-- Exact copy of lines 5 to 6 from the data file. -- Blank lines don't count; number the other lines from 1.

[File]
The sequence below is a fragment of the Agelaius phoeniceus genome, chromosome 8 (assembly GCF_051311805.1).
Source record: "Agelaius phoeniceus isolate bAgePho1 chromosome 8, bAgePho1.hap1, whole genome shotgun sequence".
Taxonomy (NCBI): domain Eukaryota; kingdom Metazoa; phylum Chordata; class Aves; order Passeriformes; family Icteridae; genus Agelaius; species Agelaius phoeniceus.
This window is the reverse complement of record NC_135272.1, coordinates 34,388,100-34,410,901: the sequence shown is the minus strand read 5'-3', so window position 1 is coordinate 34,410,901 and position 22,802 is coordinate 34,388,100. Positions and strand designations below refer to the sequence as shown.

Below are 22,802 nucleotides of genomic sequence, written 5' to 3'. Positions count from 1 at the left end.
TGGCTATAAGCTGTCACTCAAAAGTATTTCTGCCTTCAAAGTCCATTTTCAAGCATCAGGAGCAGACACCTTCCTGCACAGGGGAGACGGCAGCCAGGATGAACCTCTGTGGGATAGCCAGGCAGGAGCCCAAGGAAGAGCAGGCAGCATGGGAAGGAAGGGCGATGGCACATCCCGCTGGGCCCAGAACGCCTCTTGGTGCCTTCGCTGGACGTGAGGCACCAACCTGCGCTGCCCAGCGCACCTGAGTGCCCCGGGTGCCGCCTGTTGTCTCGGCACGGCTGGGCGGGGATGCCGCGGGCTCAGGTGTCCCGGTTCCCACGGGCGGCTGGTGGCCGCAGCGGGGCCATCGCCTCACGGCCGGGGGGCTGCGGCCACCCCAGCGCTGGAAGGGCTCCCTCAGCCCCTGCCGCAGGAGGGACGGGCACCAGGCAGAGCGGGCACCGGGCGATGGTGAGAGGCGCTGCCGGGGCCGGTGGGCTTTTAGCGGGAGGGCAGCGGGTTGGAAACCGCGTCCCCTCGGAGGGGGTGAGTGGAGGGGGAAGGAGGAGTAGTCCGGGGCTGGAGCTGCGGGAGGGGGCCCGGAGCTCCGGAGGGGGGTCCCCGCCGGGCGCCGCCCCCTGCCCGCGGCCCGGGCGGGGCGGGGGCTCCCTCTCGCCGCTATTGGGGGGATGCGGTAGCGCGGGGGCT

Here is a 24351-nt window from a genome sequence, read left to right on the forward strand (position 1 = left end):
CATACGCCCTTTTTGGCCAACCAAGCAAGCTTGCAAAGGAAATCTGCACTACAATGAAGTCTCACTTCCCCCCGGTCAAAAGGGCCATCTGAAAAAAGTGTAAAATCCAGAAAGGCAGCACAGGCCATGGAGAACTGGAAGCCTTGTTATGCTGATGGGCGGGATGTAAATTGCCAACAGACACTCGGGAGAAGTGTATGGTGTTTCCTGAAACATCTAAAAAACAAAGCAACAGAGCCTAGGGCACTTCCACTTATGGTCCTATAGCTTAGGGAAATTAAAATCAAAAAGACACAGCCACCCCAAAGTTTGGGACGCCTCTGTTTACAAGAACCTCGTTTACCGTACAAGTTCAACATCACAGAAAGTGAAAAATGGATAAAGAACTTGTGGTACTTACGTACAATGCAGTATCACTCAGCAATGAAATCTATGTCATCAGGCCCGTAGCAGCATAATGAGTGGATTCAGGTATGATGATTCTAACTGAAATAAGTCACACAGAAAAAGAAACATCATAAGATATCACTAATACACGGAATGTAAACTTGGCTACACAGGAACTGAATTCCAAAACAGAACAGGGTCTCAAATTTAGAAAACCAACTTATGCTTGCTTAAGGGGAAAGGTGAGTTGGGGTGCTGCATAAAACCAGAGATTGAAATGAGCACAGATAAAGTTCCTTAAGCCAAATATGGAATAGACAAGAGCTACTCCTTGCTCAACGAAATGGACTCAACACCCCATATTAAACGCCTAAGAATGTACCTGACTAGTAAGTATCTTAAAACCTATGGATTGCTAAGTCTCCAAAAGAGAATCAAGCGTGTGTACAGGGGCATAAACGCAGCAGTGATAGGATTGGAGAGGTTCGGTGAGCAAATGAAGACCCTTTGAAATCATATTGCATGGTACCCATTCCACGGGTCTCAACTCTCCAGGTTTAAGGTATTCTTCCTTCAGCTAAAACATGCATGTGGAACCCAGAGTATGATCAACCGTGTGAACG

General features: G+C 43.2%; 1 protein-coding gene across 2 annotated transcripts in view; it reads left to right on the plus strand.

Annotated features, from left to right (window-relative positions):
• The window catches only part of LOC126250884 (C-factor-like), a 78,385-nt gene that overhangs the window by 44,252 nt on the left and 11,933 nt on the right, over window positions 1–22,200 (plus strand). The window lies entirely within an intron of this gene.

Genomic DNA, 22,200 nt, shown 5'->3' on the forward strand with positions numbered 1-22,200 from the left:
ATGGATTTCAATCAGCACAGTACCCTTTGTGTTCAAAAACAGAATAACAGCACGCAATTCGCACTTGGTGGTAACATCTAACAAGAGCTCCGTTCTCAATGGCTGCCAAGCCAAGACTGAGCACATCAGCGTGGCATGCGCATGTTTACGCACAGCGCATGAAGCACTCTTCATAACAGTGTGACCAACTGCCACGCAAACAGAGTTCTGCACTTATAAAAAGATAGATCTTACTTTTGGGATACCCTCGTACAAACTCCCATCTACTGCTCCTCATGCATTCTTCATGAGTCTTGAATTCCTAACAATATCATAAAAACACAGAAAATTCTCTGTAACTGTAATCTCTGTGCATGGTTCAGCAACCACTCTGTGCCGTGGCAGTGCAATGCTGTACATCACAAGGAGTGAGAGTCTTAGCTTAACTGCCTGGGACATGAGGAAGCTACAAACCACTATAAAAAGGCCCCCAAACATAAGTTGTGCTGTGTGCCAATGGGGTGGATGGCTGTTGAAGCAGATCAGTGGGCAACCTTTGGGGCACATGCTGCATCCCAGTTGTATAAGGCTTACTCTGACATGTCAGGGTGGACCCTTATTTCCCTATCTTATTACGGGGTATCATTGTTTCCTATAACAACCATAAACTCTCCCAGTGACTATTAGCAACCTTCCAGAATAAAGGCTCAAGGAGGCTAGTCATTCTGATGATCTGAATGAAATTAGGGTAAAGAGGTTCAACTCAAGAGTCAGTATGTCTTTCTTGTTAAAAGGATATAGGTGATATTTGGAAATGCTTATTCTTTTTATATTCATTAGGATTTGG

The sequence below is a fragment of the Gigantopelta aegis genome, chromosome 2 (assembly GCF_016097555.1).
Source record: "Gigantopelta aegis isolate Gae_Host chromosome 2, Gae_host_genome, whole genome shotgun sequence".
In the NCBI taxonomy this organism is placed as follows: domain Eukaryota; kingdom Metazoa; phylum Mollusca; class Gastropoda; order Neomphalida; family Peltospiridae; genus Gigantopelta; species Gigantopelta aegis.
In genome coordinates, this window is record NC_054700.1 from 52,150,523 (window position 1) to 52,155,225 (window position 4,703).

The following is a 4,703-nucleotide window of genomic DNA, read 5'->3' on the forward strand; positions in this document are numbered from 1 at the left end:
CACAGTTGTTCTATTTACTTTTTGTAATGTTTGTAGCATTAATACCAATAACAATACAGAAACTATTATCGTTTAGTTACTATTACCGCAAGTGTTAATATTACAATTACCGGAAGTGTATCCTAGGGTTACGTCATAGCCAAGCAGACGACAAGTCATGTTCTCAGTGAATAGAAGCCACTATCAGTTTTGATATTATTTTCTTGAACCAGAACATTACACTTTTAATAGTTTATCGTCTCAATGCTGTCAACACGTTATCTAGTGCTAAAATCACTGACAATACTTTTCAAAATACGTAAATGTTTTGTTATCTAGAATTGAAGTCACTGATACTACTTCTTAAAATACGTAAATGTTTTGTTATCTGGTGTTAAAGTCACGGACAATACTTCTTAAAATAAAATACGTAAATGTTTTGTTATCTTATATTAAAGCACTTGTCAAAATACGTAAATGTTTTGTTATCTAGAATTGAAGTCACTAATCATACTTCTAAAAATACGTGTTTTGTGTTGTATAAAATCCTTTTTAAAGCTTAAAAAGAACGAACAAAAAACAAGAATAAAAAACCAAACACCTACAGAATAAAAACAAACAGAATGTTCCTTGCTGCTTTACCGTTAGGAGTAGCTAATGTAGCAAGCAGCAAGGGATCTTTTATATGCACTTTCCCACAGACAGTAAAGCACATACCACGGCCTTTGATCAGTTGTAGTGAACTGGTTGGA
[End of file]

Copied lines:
Below are 22,802 nucleotides of genomic sequence, written 5' to 3'. Positions count from 1 at the left end.
TGGCTATAAGCTGTCACTCAAAAGTATTTCTGCCTTCAAAGTCCATTTTCAAGCATCAGGAGCAGACACCTTCCTGCACAGGGGAGACGGCAGCCAGGATGAACCTCTGTGGGATAGCCAGGCAGGAGCCCAAGGAAGAGCAGGCAGCATGGGAAGGAAGGGCGATGGCACATCCCGCTGGGCCCAGAACGCCTCTTGGTGCCTTCGCTGGACGTGAGGCACCAACCTGCGCTGCCCAGCGCACCTGAGTGCCCCGGGTGCCGCCTGTTGTCTCGGCACGGCTGGGCGGGGATGCCGCGGGCTCAGGTGTCCCGGTTCCCACGGGCGGCTGGTGGCCGCAGCGGGGCCATCGCCTCACGGCCGGGGGGCTGCGGCCACCCCAGCGCTGGAAGGGCTCCCTCAGCCCCTGCCGCAGGAGGGACGGGCACCAGGCAGAGCGGGCACCGGGCGATGGTGAGAGGCGCTGCCGGGGCCGGTGGGCTTTTAGCGGGAGGGCAGCGGGTTGGAAACCGCGTCCCCTCGGAGGGGGTGAGTGGAGGGGGAAGGAGGAGTAGTCCGGGGCTGGAGCTGCGGGAGGGGGCCCGGAGCTCCGGAGGGGGGTCCCCGCCGGGCGCCGCCCCCTGCCCGCGGCCCGGGCGGGGCGGGGGCTCCCTCTCGCCGCTATTGGGGGGATGCGGTAGCGCGGGGGCT